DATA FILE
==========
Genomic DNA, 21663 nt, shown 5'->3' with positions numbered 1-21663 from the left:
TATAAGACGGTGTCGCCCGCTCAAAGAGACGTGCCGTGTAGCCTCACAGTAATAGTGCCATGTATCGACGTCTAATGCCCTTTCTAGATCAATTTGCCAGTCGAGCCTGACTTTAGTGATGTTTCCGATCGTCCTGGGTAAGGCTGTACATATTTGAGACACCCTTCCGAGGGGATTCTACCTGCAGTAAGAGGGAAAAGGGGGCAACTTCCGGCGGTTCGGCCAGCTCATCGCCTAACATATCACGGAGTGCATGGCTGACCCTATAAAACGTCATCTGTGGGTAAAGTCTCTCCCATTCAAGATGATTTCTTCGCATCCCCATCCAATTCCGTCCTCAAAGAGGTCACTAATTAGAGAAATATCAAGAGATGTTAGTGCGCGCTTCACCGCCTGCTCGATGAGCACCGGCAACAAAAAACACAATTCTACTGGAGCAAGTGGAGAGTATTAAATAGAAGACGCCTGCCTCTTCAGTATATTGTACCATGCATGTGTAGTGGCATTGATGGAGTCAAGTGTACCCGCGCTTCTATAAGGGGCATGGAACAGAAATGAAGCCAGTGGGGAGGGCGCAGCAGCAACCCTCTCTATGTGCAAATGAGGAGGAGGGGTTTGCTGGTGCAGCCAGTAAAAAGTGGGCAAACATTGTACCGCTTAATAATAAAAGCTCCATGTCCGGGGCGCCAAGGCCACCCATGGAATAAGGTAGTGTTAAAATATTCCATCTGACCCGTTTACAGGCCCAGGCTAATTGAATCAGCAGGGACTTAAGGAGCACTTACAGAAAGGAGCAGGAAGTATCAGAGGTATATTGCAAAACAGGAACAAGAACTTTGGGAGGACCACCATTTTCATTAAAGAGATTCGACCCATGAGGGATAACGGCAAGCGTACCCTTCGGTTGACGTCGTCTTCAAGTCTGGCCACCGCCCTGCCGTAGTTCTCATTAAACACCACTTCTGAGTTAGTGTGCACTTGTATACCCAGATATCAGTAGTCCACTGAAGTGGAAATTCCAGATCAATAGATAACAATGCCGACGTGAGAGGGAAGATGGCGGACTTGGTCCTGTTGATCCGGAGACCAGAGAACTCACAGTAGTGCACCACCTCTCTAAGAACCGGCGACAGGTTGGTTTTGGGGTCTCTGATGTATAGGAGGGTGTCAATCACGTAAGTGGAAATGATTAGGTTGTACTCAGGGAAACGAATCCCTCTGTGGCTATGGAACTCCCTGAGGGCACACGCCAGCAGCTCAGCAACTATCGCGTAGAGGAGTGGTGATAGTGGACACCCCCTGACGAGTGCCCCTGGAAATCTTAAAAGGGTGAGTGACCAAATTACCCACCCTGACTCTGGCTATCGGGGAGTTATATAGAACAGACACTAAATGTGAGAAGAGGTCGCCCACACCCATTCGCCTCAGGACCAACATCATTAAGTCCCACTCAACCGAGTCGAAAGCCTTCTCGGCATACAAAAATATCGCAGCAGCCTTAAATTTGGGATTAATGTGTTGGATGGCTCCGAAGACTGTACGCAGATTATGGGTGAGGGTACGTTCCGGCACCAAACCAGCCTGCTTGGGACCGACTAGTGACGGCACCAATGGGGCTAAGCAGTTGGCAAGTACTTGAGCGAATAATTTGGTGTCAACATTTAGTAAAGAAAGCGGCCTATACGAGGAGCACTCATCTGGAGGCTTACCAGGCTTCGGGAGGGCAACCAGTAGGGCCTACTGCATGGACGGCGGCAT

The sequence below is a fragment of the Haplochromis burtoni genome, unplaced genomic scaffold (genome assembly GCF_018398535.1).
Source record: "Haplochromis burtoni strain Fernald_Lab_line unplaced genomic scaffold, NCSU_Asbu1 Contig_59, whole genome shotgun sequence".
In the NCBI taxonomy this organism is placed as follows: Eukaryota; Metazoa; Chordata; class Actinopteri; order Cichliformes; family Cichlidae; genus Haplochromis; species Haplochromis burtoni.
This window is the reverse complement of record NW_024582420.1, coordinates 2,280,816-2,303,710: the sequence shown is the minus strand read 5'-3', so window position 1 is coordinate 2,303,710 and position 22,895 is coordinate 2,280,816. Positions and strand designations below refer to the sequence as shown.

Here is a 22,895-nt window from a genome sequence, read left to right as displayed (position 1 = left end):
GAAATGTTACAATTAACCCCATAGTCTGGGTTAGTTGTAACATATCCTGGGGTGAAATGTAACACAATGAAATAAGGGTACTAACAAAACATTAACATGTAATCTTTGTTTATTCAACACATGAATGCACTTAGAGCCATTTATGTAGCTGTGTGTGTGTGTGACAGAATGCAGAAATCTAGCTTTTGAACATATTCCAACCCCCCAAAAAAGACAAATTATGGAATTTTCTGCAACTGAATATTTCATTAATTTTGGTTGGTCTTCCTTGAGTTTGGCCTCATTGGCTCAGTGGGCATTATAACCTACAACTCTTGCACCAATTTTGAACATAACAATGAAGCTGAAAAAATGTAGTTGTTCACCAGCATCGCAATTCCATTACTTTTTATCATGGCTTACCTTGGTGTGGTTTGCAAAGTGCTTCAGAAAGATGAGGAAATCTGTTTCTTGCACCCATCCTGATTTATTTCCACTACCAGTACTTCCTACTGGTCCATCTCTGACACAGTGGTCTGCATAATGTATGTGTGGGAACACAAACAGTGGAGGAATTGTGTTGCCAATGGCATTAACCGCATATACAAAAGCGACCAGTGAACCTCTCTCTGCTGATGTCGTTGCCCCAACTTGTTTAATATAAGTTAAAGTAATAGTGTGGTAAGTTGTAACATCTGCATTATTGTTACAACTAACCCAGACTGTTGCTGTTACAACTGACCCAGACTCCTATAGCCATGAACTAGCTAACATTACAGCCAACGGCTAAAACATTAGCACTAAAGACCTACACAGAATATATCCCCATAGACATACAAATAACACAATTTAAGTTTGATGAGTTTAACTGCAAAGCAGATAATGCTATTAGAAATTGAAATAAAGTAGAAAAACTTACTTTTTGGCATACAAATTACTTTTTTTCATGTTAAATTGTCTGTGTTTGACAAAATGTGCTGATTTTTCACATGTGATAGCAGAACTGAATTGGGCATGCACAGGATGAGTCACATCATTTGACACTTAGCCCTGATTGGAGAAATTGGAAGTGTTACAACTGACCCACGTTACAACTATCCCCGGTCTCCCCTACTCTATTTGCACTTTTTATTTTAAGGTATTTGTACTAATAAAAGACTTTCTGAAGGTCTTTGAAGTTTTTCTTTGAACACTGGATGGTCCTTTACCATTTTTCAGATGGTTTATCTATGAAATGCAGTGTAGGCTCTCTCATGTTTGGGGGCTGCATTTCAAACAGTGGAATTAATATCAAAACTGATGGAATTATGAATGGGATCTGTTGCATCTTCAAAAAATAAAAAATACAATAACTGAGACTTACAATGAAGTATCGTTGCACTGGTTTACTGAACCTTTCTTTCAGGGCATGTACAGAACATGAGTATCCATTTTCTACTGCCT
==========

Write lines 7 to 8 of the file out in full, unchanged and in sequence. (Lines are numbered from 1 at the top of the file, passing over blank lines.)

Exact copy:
Here is a 22,895-nt window from a genome sequence, read left to right as displayed (position 1 = left end):
GAAATGTTACAATTAACCCCATAGTCTGGGTTAGTTGTAACATATCCTGGGGTGAAATGTAACACAATGAAATAAGGGTACTAACAAAACATTAACATGTAATCTTTGTTTATTCAACACATGAATGCACTTAGAGCCATTTATGTAGCTGTGTGTGTGTGTGACAGAATGCAGAAATCTAGCTTTTGAACATATTCCAACCCCCCAAAAAAGACAAATTATGGAATTTTCTGCAACTGAATATTTCATTAATTTTGGTTGGTCTTCCTTGAGTTTGGCCTCATTGGCTCAGTGGGCATTATAACCTACAACTCTTGCACCAATTTTGAACATAACAATGAAGCTGAAAAAATGTAGTTGTTCACCAGCATCGCAATTCCATTACTTTTTATCATGGCTTACCTTGGTGTGGTTTGCAAAGTGCTTCAGAAAGATGAGGAAATCTGTTTCTTGCACCCATCCTGATTTATTTCCACTACCAGTACTTCCTACTGGTCCATCTCTGACACAGTGGTCTGCATAATGTATGTGTGGGAACACAAACAGTGGAGGAATTGTGTTGCCAATGGCATTAACCGCATATACAAAAGCGACCAGTGAACCTCTCTCTGCTGATGTCGTTGCCCCAACTTGTTTAATATAAGTTAAAGTAATAGTGTGGTAAGTTGTAACATCTGCATTATTGTTACAACTAACCCAGACTGTTGCTGTTACAACTGACCCAGACTCCTATAGCCATGAACTAGCTAACATTACAGCCAACGGCTAAAACATTAGCACTAAAGACCTACACAGAATATATCCCCATAGACATACAAATAACACAATTTAAGTTTGATGAGTTTAACTGCAAAGCAGATAATGCTATTAGAAATTGAAATAAAGTAGAAAAACTTACTTTTTGGCATACAAATTACTTTTTTTCATGTTAAATTGTCTGTGTTTGACAAAATGTGCTGATTTTTCACATGTGATAGCAGAACTGAATTGGGCATGCACAGGATGAGTCACATCATTTGACACTTAGCCCTGATTGGAGAAATTGGAAGTGTTACAACTGACCCACGTTACAACTATCCCCGGTCTCCCCTACTCTATTTGCACTTTTTATTTTAAGGTATTTGTACTAATAAAAGACTTTCTGAAGGTCTTTGAAGTTTTTCTTTGAACACTGGATGGTCCTTTACCATTTTTCAGATGGTTTATCTATGAAATGCAGTGTAGGCTCTCTCATGTTTGGGGGCTGCATTTCAAACAGTGGAATTAATATCAAAACTGATGGAATTATGAATGGGATCTGTTGCATCTTCAAAAAATAAAAAATACAATAACTGAGACTTACAATGAAGTATCGTTGCACTGGTTTACTGAACCTTTCTTTCAGGGCATGTACAGAACATGAGTATCCATTTTCTACTGCCT